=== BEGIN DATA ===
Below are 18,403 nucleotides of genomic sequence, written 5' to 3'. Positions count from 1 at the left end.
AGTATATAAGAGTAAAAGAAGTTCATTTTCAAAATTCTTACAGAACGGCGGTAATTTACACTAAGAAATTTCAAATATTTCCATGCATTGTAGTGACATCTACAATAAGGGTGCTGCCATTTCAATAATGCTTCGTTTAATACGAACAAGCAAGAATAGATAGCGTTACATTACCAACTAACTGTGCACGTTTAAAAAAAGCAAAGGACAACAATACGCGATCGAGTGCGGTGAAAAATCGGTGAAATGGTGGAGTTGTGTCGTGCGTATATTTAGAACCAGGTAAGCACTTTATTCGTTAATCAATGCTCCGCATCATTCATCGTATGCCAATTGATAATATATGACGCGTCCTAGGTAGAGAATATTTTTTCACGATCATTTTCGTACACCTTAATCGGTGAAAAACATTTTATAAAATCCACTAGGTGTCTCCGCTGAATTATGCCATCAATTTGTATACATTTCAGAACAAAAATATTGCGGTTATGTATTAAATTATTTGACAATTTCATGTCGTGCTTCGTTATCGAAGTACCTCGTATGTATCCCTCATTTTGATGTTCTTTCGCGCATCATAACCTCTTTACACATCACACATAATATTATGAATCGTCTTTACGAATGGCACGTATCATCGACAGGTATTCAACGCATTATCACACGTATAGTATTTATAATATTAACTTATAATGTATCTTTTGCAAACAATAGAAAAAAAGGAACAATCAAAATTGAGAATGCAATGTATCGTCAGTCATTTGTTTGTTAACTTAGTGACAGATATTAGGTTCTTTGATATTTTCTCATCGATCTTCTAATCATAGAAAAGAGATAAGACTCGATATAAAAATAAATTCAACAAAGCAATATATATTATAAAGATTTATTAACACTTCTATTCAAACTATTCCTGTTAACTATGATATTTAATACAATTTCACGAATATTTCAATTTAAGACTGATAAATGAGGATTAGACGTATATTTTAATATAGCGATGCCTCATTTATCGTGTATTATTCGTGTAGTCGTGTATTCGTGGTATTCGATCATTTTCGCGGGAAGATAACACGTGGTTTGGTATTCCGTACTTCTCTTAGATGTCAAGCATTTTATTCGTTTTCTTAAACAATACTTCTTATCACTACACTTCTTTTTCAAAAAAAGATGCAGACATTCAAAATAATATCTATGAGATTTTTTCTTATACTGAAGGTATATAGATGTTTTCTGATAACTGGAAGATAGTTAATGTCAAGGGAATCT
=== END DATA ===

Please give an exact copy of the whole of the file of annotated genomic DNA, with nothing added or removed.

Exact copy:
Below are 18,403 nucleotides of genomic sequence, written 5' to 3'. Positions count from 1 at the left end.
AGTATATAAGAGTAAAAGAAGTTCATTTTCAAAATTCTTACAGAACGGCGGTAATTTACACTAAGAAATTTCAAATATTTCCATGCATTGTAGTGACATCTACAATAAGGGTGCTGCCATTTCAATAATGCTTCGTTTAATACGAACAAGCAAGAATAGATAGCGTTACATTACCAACTAACTGTGCACGTTTAAAAAAAGCAAAGGACAACAATACGCGATCGAGTGCGGTGAAAAATCGGTGAAATGGTGGAGTTGTGTCGTGCGTATATTTAGAACCAGGTAAGCACTTTATTCGTTAATCAATGCTCCGCATCATTCATCGTATGCCAATTGATAATATATGACGCGTCCTAGGTAGAGAATATTTTTTCACGATCATTTTCGTACACCTTAATCGGTGAAAAACATTTTATAAAATCCACTAGGTGTCTCCGCTGAATTATGCCATCAATTTGTATACATTTCAGAACAAAAATATTGCGGTTATGTATTAAATTATTTGACAATTTCATGTCGTGCTTCGTTATCGAAGTACCTCGTATGTATCCCTCATTTTGATGTTCTTTCGCGCATCATAACCTCTTTACACATCACACATAATATTATGAATCGTCTTTACGAATGGCACGTATCATCGACAGGTATTCAACGCATTATCACACGTATAGTATTTATAATATTAACTTATAATGTATCTTTTGCAAACAATAGAAAAAAAGGAACAATCAAAATTGAGAATGCAATGTATCGTCAGTCATTTGTTTGTTAACTTAGTGACAGATATTAGGTTCTTTGATATTTTCTCATCGATCTTCTAATCATAGAAAAGAGATAAGACTCGATATAAAAATAAATTCAACAAAGCAATATATATTATAAAGATTTATTAACACTTCTATTCAAACTATTCCTGTTAACTATGATATTTAATACAATTTCACGAATATTTCAATTTAAGACTGATAAATGAGGATTAGACGTATATTTTAATATAGCGATGCCTCATTTATCGTGTATTATTCGTGTAGTCGTGTATTCGTGGTATTCGATCATTTTCGCGGGAAGATAACACGTGGTTTGGTATTCCGTACTTCTCTTAGATGTCAAGCATTTTATTCGTTTTCTTAAACAATACTTCTTATCACTACACTTCTTTTTCAAAAAAAGATGCAGACATTCAAAATAATATCTATGAGATTTTTTCTTATACTGAAGGTATATAGATGTTTTCTGATAACTGGAAGATAGTTAATGTCAAGGGAATCT